XX. Changes in the Illinois Central 42
Contests with Stuyvesant Fish over unauthorized disposal of Illinois Central funds-- Removal of Fish from presidency
XXI. San Francisco Earthquake and Fire 66
Harriman goes to relief of sufferers-- His railroads carry 224,000 refugees out of the city and bring in 1600 carloads of food and supplies without charge-- Results of his relief work
XXII. The Union Pacific Dividend in 1906 77
Increase of Union Pacific dividend rate to ten per cent-- Harriman unjustly accused of stock speculation in connection with it
XXIII. The Imperial Valley Oasis 88
Struggle for control of the Colorado River when it changes its course and threatens to destroy the Imperial Valley-- The Colorado Desert-- History of the Salton Sink-- Creation of fertile oasis in desert basin of an ancient sea-- Colorado River breaks bounds and pours 160,000,000 cubic feet of water into Salton Basin every hour-- Formation of inland sea with area of one hundred and fifty square miles
XXIV. The Fight with a Runaway River 136
At request of President Roosevelt, Harriman undertakes to close the great crevasse and thus save the Imperial Valley as well as national property to the potential value of $500,000,000-- The fight with the runaway river-- At cost of $3,000,000, Southern Pacific engineers finally close crevasse after dumping into it more than 2,000,000 cubic feet of rock brought from distances of 60 to 485 miles-- The recompense-- Congress refuses to reimburse Southern Pacific Company for its outlay, although it was made at the President's request 
XXV. The Break with President Roosevelt 174
Rupture of long standing friendly relations between Roosevelt and Harriman
XXVI. The Break with President Roosevelt (continued) 203
XXVII. Investigation of the Harriman Lines 228
Reorganization of the Chicago & Alton Railroad Company by Harriman and his associates-- It is described as the "crippling," "looting," and "scuttling" of a prosperous road-- History of the reorganization and its results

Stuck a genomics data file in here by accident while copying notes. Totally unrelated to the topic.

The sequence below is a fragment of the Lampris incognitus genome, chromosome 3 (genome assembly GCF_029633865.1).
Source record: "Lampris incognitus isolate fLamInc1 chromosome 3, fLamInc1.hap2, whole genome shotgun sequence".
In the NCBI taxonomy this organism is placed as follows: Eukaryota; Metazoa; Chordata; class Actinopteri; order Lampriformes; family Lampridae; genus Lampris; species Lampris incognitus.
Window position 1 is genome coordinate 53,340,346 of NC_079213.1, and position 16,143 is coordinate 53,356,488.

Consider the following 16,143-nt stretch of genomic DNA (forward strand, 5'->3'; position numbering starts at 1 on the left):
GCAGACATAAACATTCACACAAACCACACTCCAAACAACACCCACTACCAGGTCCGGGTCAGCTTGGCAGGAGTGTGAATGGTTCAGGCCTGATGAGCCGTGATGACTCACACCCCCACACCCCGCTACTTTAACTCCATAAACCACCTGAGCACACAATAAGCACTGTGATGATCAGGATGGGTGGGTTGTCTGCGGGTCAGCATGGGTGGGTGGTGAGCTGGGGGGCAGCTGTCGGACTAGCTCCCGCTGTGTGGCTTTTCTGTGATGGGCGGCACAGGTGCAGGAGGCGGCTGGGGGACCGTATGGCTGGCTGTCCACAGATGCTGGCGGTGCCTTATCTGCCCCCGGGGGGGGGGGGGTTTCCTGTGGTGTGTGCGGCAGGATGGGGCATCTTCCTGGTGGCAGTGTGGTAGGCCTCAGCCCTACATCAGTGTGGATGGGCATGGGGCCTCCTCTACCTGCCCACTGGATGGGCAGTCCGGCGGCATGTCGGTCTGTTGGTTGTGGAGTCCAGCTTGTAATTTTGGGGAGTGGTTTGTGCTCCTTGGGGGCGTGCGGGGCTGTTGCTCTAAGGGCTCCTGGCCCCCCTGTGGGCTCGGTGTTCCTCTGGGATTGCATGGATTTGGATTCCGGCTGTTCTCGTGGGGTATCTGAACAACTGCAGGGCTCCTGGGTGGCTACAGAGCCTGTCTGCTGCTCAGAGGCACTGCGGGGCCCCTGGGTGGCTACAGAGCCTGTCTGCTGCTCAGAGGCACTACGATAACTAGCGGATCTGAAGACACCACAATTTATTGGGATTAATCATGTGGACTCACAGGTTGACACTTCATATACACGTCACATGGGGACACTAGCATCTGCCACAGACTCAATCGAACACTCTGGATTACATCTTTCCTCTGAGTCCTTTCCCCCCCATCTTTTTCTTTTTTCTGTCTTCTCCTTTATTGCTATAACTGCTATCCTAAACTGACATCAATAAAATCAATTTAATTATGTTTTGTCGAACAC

XXVIII. Reply to Accusations 275
Replies to criticisms of Chicago & Alton Syndicate
XXIX. The Saving of the Erie 311
Erie Railroad threatened with bankruptcy-- Midnight conference in J.P. Morgan's library-- company's bankers decline to give it financial support-- Harriman, with his own resources, takes up $5,500,000 of company's maturing notes and thus averts renewal of panic-- Revival of confidence in Wall Street
XXX. Last Years 326
Harriman advised to limit his work and take a rest on account of his health-- His reply-- Vacation at Pelican Bay Lodge, Klamath Lake, Oregon-- Shows John Muir how to write books-- Attack of "Harriman Extermination League" -- Government brings suit to disrupt Union Pacific-Southern Pacific combination-- Building of new Arden House-- Trip to Mazatlan-- Failing health makes necessary trip to Europe for rest and medical advice-- Spends summer at Bad Gastein, Austria-- Returns hopelessly ill and dies in Arden House, September 9, 1909-- Gift of one million dollars and ten acres of land to state of New York for public park
XXXI. Character and Business Methods 347
XXXII. Recollection, Estimates, and Appreciations 368
By Jacob H. Schiff, R.S. Lovett, Epes Randolph C. Hart Merriam, John Muir, L.S. Rowe, E.D. Kenna, Dr. Lewis R. Morris, Bishop Morrison, Dr. E.L. Trudeau, and Nelson O'Shaughnessy
Chronology of E.H. Harriman's Life 399
Index 407